The consent based system effectively gives each party a veto over the use of the embryo, but does not give them a positive right to dictate the terms of its use. While it appears to neatly sidestep the need to address the question of ownership, the case of Evans and others v Amicus Healthcare  EWHC 261 demonstrates how a system based on mutual consent between parties is less than satisfactory because it opens itself up to stalemate should any conflict arise.
Ms Evans intended to undergo IVF treatment with her partner, but while the embryos were in storage, the couple separated and her partner withdrew his consent to the storage and use of the embryos. The Court of Appeal rejected Ms Evans’ application for an injunction that required her partner to restore his consent to storage and use so she could lawfully have the embryos transferred.
The consent originally given referred to treatment of the patients ‘together’ with a partner and it was held that such treatment was not possible with consent from one party only. Ms Evans continued to fight her case up to the Grand Chamber of the European Court of Human Rights, with the argument that the UK legislation violated her Article 8, 12 and 14 Convention rights, but these arguments also failed.
This is clearly an unsatisfactory situation for three key reasons: the woman wishing to be pregnant has been denied her chance of motherhood, the embryos have been destroyed and a considerable amount of money has been wasted. These risks would arguably only be intensified by the involvement of a third party, but this problem could be mitigated if the law gave one party a right to control the embryo. Consequently, it would also afford greater protection to an embryo, which is a important argument for those who believe that they ought to be considered a human life.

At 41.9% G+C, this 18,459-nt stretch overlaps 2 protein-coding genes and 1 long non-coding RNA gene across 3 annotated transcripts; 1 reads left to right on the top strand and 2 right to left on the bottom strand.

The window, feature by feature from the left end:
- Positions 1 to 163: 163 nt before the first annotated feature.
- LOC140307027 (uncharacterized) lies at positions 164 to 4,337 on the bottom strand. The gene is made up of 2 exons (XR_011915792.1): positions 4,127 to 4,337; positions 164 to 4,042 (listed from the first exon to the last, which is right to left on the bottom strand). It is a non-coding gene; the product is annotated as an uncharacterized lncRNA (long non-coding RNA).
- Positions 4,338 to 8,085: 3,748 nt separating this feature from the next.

So would the Yearworth decision be able to help here? Is an embryo close enough in nature to gametes that it could be extended to recognising a property right over an embryo?
In this case, six men who had been diagnosed with cancer were advised that their fertility would likely be affected during the chemotherapy treatment they were due to undertake and the hospital offered to freeze samples of their sperm for use at a later date. Each man had their sperm stored in this way for an agreed ten year period. However, before it could be used, the freezer broke down and the samples were destroyed.
The men brought three arguments before the Court of Appeal. First, that they suffered personal injuries caused by negligence on the part of the hospital. Second, that they suffered damage to property because of negligence. Third, that they suffered loss resulting from the hospital’s breach of bailment conditions. The hospital contended that while they had owed a duty to take reasonable care of the sperm and had failed to do so, they were not liable because the claimants could not recover for either personal injury or damage to property in negligence because the destruction of the sperm was not damage to their ‘person’.